The new cap on the well is secure and does not appear to be leaking, however, a new and smaller “BOP” has been attached to the new cap … the oil is flowing through the old “LMRP” or Lower Marine Riser Package … through the new cap … into the new BOP and out the top end of the new BOP into the gulf …. the Feds & BP are closing off vents in the new BOP and they will eventually attach a new riser or pipe to the top end of the “new “BOP” to take the oil to the surface …. at the moment … the oil continues to flow into the Gulf …. however, the new repair appears on track to stop the spill ……….
NPR’s 6 camera live feed ….
NEW ORLEANS, Louisiana, July 10, 2010 (AFP) – Underwater robots were preparing to replace a cap over the leaking Gulf of Mexico well that could see the devastating oil flow finally contained as early as Monday.
The more snuggly-fitting containment cap, which comes on the heels of repeated failures and setbacks for BP, would then siphon crude and gas up to a series of tankers on the surface, but the system is only a temporary solution, before relief wells are completed that could stop the flow completely.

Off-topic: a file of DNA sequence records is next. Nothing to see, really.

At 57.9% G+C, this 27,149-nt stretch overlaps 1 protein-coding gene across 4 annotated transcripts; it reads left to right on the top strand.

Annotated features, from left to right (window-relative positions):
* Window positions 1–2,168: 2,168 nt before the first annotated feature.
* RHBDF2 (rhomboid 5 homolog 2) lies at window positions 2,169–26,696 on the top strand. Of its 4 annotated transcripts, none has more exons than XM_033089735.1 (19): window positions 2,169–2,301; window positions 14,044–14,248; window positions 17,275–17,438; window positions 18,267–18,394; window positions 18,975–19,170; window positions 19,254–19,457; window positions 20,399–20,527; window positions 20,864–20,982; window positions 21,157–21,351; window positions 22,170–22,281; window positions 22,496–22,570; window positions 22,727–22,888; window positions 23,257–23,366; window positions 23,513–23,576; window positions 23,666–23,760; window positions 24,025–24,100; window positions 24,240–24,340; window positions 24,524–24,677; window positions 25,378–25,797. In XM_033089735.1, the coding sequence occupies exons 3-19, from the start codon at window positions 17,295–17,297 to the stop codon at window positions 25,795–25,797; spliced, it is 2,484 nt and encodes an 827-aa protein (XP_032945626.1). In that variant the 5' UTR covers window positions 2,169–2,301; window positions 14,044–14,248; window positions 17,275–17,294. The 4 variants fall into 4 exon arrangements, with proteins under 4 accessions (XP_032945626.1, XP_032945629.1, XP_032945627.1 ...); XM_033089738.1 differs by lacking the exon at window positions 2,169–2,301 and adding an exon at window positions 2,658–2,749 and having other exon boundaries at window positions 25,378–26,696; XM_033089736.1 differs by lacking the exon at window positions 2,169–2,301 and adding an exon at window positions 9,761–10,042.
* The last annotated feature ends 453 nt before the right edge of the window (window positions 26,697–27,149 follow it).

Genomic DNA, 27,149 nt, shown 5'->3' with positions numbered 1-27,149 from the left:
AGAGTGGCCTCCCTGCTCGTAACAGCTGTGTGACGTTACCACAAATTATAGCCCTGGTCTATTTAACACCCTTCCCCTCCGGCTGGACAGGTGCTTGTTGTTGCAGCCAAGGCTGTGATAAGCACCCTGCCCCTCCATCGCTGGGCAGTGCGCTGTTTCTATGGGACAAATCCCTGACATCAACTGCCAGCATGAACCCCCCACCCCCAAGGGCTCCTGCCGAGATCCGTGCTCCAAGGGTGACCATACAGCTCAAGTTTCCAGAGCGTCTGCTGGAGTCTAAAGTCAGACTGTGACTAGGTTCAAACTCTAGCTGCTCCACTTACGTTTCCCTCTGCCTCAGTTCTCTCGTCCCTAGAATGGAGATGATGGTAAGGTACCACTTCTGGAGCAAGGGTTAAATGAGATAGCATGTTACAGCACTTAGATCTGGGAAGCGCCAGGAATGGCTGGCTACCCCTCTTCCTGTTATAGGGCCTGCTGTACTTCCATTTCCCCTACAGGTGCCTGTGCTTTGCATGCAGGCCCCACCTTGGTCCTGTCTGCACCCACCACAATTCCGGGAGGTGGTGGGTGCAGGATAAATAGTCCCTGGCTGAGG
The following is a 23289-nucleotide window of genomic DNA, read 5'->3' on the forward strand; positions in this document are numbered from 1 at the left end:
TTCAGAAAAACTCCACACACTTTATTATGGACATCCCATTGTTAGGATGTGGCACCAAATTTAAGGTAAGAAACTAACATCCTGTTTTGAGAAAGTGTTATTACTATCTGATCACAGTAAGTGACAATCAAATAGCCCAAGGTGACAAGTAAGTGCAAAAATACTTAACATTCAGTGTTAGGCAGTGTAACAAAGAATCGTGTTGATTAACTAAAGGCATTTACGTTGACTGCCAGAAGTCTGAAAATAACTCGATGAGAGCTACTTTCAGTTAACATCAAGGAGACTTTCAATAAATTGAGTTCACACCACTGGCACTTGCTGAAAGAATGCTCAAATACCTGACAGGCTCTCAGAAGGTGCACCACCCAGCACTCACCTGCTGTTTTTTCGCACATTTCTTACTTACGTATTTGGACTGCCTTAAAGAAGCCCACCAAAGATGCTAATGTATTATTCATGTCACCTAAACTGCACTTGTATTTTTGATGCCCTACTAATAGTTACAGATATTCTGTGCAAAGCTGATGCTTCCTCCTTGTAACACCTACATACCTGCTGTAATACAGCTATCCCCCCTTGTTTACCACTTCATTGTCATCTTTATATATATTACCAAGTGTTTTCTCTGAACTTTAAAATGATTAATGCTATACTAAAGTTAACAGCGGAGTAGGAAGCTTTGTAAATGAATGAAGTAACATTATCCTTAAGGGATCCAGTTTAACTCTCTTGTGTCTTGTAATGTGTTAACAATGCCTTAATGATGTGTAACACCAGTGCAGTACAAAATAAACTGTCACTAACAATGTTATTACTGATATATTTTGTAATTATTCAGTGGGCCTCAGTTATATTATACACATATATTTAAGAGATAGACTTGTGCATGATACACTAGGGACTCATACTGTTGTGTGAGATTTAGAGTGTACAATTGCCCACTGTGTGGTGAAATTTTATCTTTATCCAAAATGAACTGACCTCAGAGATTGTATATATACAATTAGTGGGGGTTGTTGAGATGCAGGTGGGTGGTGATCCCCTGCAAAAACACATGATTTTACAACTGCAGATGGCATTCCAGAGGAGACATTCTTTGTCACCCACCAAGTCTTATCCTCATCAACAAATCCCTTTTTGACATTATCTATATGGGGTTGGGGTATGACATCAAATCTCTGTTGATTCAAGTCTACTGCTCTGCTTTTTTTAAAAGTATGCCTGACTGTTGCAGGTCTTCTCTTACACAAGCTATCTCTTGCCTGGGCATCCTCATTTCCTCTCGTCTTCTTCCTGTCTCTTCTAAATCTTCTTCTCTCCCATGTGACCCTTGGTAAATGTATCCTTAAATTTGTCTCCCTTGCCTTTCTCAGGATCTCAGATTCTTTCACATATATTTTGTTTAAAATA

Once the old cap is removed, oil will flow nearly unabated into the Gulf waters for some 48 hours, and the new system’s success is anything but guaranteed, however.
“This new sealing cap has not been deployed at these depths or under these conditions, and there can be no assurance that the sealing cap will be successfully installed or installed within the anticipated timeframe,” BP warned in a statement.
The existing cap, which sucks up to 25,000 barrels (one million gallons) of oil a day, was installed over a month ago but it allowed some of the hydrocarbons (oil) to escape because it was placed over a jagged cut of the well pipe.